Your guide to training off the bike.
Lucy Fry is a London-based Personal Trainer and freelance journalist. Every month, Lucy will be guiding you through a different resistance training exercise, to help improve your performance on the bike.
Last month saw Lucy guide us through the front plank, now she’s back with the front squat.
Giving you the lowdown on what each exercise is, how you do it, how it will help you on your bike and how to make it fit in with your life.
Introducing the front squat
What is the front squat?
This is one of my favourite exercises of all – a front-loaded squat where the barbell rests in front of you, on the tip of the shoulders / shoulder girdle.
Why cyclists need a little front squat in their lives
It’s really very simple – every cyclist needs solid core strength to help maintain good posture on the bike, as well as stronger legs.
How to: Front squat
The hardest thing for beginners when it comes to this exercise is the ‘rack’ position, where the barbell rests.
Don’t worry if it feels alien at first. Approach the squat rack carefully, shuffling shoulders underneath the barbell so that it rests just on the bony bit at the front, and then manoeuvring bent elbows upwards with your fingers facing to the ceiling, not gripping, but just holding, the bar.
Walk the weight out of the rack, then place feet just wider than hip distance apart. Keeping elbows raised as much as possible, gently squat down as low as you can while keeping a straight back and without ‘bouncing’ at the bottom.
Push your knees out as you go and don’t let the upper back round. Return upwards to the starting point, keeping elbows high and abdominals switched on at all times.
If you’re struggling with depth, place a low bench or box behind you and try to ensure your bottom lightly touches it with each repetition; it’s important to squat below parallel, though you might need to build up your depth over time, or your glutes won’t get to see much action.
How many times and for how long?
As with any compound exercise, how many sets and reps you do depends on your goals. As I explained briefly in the first column on the deadlift, the heavier you lift, the less reps you should do and the more strength you’ll build.
As a general rule, three sets of 10-12 reps with a minute’s rest inbetween, three times a week (not on the same day that you deadlift, if you’re doing so), and you’ll feel the difference pretty soon.
Variations (easier and harder):
Easier: if you’re struggling to front squat with just the barbell (most weigh 20KG, some 15KG), try doing so with a lighter dumbbell (held horizontally) or kettlebell in a goblet hold (palms facing each other making the shape of a wineglass/goblet). Technique points regarding knees, depth and back remain the same.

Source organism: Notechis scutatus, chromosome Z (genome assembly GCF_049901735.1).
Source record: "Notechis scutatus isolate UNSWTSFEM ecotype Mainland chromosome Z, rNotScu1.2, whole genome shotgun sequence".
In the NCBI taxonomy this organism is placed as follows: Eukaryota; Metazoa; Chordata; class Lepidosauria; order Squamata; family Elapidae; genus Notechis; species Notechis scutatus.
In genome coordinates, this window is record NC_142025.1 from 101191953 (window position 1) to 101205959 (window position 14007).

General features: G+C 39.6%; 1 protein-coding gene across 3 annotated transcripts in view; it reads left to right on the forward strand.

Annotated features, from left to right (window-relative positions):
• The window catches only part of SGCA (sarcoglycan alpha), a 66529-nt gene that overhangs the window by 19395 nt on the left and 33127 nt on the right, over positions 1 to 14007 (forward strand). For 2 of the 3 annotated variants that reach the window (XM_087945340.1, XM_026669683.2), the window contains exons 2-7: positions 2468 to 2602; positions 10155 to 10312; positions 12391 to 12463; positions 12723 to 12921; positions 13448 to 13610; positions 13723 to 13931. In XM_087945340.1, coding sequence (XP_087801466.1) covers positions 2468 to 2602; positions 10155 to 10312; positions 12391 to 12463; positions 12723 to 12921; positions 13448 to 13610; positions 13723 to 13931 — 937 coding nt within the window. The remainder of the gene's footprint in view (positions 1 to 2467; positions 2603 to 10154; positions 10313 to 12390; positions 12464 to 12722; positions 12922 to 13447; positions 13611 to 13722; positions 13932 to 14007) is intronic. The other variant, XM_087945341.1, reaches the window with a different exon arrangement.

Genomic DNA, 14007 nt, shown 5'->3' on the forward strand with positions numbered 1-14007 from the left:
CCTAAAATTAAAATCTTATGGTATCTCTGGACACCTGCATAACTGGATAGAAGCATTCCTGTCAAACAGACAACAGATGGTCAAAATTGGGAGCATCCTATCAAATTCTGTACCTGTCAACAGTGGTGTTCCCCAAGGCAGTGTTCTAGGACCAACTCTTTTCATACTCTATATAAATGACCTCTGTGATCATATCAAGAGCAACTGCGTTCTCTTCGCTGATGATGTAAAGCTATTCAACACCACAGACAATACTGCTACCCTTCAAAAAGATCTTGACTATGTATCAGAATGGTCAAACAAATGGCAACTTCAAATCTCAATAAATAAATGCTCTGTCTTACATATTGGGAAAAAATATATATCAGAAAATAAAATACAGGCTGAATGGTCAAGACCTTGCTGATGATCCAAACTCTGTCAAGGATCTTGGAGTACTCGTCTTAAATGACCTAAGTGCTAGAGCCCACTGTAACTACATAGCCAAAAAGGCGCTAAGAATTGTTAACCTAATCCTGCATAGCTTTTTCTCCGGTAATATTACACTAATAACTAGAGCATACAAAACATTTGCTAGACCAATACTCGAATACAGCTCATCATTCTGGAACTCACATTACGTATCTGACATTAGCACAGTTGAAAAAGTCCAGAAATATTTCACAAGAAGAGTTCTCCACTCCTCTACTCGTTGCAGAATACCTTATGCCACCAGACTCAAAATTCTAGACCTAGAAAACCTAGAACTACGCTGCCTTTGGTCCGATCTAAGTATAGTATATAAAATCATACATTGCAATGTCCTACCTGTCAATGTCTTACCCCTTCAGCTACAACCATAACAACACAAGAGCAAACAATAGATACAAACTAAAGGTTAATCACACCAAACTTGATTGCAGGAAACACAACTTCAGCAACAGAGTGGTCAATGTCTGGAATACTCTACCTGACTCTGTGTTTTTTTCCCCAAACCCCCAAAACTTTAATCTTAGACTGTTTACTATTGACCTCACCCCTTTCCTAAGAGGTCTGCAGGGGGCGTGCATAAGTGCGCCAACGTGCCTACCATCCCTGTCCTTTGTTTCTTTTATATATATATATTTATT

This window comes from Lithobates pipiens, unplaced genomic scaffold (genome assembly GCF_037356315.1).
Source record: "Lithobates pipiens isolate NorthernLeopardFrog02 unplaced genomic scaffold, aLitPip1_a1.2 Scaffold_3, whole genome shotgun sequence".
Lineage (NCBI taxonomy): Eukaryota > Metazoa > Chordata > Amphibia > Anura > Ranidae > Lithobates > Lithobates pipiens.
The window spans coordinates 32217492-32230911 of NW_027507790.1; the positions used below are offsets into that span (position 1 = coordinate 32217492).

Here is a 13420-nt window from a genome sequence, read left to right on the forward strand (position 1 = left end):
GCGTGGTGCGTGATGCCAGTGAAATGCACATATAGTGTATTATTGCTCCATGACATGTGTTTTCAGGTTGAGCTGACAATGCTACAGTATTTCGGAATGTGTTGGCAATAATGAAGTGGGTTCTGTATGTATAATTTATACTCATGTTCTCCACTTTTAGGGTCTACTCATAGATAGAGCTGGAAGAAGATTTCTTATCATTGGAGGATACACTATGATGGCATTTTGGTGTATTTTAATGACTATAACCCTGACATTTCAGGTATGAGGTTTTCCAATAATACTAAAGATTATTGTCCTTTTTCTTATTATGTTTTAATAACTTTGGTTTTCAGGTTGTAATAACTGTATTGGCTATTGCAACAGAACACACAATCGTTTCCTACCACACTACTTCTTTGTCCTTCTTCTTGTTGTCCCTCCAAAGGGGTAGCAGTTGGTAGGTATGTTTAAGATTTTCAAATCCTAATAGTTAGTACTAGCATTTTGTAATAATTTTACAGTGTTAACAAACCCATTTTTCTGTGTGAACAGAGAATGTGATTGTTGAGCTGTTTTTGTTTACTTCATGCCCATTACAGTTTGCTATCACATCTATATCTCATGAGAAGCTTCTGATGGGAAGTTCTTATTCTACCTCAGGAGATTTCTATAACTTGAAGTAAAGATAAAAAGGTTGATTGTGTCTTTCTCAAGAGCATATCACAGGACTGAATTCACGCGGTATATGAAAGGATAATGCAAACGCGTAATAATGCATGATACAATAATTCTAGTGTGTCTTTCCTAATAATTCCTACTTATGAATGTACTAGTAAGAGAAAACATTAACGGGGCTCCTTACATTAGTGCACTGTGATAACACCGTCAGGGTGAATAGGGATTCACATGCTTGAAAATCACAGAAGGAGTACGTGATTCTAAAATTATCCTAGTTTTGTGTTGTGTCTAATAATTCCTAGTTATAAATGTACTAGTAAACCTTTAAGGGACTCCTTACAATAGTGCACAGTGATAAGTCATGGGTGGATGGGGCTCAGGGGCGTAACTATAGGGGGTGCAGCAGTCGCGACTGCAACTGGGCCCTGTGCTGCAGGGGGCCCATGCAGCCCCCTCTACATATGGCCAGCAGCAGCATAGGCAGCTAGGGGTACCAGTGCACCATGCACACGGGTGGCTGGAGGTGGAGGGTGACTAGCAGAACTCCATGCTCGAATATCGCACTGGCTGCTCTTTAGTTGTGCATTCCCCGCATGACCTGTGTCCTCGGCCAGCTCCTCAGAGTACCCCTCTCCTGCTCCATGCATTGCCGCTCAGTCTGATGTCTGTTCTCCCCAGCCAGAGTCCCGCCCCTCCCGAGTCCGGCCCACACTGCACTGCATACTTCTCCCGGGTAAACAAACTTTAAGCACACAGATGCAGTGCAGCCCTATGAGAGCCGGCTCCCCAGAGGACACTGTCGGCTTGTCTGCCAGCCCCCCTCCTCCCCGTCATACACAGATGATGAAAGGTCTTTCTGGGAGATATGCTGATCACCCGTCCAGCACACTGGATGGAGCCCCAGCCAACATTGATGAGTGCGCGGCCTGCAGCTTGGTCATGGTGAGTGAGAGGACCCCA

Harder: Put some weight on the bar!
What does the front squat work?
Like any squatting exercise this works your quads, glutes and hamstrings. The front-loading aspect of this particular variation, however, makes it a little more quad dominant than the back squat, but also gives your core an extra treat; the weight being in front of you forces you to work extra hard to stay upright.
One of the best things about the front squat is that, unlike the back squat, you don’t need a spotter for heavy lifts, still – it’s always a good idea on your first few tries to grab a nearby fitness professional and ask them to watch. Arguably it’s also less stressful for your spine, not to mention encourages good mobility in the arms.
Why the front squat is good for life
Sorry to sound like a broken record, but excellent core strength means less likelihood of back problems resulting from poor posture, especially for the desk-bound which, let’s face it, is most of us. The front squat also challenges those new to lifting because the way the bar rests can feel uncomfortable and requires both perseverance and faith in one’s own body, don’t tell me those two things aren’t important in daily life.
Can I front squat at home?
If you must… Try the ‘goblet’ squat variation with something heavy that you can hold, like a 6-pack of beers or canned tomatoes. Find a low chair to put behind you to ensure you go past the point where thighs are parallel to ground, as low as you can really without your heels moving or knees wobbling.
Lucy’s top tip for front squatting
Don’t forget to brace your abdominals. If 10 is fully tensed and 1 is completely slack, go for around a 4-5. That includes the upper abs too; lots of people just switch on the bottom and forget about the top!